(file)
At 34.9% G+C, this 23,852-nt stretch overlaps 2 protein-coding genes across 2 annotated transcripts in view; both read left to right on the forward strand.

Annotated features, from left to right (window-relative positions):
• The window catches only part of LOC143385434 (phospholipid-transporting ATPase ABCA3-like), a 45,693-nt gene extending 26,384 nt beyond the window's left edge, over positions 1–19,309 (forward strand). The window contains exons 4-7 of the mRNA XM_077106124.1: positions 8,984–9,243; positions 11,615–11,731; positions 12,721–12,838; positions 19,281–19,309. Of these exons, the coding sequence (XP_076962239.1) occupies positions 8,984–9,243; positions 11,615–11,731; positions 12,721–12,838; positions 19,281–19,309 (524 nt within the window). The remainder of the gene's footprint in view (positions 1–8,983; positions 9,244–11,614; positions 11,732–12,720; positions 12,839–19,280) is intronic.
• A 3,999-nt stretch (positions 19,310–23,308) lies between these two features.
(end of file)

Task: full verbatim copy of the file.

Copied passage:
At 34.9% G+C, this 23,852-nt stretch overlaps 2 protein-coding genes across 2 annotated transcripts in view; both read left to right on the forward strand.

Annotated features, from left to right (window-relative positions):
• The window catches only part of LOC143385434 (phospholipid-transporting ATPase ABCA3-like), a 45,693-nt gene extending 26,384 nt beyond the window's left edge, over positions 1–19,309 (forward strand). The window contains exons 4-7 of the mRNA XM_077106124.1: positions 8,984–9,243; positions 11,615–11,731; positions 12,721–12,838; positions 19,281–19,309. Of these exons, the coding sequence (XP_076962239.1) occupies positions 8,984–9,243; positions 11,615–11,731; positions 12,721–12,838; positions 19,281–19,309 (524 nt within the window). The remainder of the gene's footprint in view (positions 1–8,983; positions 9,244–11,614; positions 11,732–12,720; positions 12,839–19,280) is intronic.
• A 3,999-nt stretch (positions 19,310–23,308) lies between these two features.